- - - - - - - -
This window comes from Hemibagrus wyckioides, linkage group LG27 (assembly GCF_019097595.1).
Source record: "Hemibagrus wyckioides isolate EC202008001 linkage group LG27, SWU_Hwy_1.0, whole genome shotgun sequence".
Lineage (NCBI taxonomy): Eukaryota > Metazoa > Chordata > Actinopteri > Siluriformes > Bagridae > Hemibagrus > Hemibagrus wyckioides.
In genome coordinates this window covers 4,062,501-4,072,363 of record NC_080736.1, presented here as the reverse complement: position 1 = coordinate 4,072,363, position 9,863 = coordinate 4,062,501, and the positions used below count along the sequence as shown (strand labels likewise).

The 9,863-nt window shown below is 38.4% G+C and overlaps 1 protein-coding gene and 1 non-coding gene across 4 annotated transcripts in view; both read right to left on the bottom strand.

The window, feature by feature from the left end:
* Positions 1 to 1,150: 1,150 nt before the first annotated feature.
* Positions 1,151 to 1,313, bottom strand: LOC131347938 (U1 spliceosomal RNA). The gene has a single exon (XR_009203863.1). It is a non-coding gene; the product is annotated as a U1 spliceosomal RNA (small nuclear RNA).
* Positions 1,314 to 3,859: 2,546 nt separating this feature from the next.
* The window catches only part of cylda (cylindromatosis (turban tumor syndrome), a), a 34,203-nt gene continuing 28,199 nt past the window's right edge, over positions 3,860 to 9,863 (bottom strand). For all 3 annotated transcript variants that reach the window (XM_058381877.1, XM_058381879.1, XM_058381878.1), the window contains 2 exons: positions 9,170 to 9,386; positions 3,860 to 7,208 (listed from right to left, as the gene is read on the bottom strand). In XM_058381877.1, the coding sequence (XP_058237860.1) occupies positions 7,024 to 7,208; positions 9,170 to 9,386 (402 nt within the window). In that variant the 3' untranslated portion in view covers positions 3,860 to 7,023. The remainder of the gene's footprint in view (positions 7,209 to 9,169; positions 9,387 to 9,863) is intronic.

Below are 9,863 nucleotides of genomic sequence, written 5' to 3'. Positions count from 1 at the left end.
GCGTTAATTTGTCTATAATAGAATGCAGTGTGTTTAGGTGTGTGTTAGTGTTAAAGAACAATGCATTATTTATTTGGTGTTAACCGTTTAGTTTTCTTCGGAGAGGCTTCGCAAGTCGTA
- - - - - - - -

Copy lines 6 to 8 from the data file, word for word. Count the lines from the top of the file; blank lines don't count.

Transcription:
The window, feature by feature from the left end:
* Positions 1 to 1,150: 1,150 nt before the first annotated feature.
* Positions 1,151 to 1,313, bottom strand: LOC131347938 (U1 spliceosomal RNA). The gene has a single exon (XR_009203863.1). It is a non-coding gene; the product is annotated as a U1 spliceosomal RNA (small nuclear RNA).